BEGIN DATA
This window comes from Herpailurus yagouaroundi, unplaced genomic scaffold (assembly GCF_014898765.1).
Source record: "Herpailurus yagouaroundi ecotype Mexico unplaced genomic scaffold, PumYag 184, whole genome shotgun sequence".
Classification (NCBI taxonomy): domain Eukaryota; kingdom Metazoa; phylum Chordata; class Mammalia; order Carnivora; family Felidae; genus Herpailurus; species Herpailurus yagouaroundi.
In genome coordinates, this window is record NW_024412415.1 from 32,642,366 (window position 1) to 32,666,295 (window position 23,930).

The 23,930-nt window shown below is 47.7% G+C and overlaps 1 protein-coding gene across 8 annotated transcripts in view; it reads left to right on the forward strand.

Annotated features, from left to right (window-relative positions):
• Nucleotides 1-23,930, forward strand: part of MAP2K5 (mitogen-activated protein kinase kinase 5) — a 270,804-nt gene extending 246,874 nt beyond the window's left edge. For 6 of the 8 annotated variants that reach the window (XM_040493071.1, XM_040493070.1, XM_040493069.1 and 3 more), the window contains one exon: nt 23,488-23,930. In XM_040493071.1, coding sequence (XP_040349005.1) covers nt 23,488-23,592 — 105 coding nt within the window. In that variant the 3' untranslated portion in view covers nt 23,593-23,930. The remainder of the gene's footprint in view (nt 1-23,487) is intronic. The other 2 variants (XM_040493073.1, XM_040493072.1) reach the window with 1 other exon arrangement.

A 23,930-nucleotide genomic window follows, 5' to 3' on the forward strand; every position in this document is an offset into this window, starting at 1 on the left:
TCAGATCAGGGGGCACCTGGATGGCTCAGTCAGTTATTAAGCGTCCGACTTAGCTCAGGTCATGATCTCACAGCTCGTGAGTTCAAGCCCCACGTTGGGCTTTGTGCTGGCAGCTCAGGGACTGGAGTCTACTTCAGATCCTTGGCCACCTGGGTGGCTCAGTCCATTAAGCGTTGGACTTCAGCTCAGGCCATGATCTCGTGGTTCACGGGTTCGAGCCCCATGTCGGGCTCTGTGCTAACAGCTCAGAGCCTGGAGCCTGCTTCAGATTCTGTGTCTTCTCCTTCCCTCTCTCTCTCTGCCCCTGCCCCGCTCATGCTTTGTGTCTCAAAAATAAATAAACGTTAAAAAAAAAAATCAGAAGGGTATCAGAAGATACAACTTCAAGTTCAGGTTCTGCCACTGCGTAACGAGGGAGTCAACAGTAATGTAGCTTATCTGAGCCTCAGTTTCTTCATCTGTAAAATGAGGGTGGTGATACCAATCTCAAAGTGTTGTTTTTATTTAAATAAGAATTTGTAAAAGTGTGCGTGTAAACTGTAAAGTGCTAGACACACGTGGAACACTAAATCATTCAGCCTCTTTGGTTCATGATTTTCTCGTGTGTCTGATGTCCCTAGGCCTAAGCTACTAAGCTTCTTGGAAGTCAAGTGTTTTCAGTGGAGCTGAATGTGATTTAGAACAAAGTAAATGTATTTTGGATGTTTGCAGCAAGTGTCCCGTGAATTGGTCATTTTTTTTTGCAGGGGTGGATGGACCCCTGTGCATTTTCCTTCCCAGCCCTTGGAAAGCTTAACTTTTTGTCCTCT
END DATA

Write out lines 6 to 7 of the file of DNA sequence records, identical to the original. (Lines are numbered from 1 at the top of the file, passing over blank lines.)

Annotated features, from left to right (window-relative positions):
• Nucleotides 1-23,930, forward strand: part of MAP2K5 (mitogen-activated protein kinase kinase 5) — a 270,804-nt gene extending 246,874 nt beyond the window's left edge. For 6 of the 8 annotated variants that reach the window (XM_040493071.1, XM_040493070.1, XM_040493069.1 and 3 more), the window contains one exon: nt 23,488-23,930. In XM_040493071.1, coding sequence (XP_040349005.1) covers nt 23,488-23,592 — 105 coding nt within the window. In that variant the 3' untranslated portion in view covers nt 23,593-23,930. The remainder of the gene's footprint in view (nt 1-23,487) is intronic. The other 2 variants (XM_040493073.1, XM_040493072.1) reach the window with 1 other exon arrangement.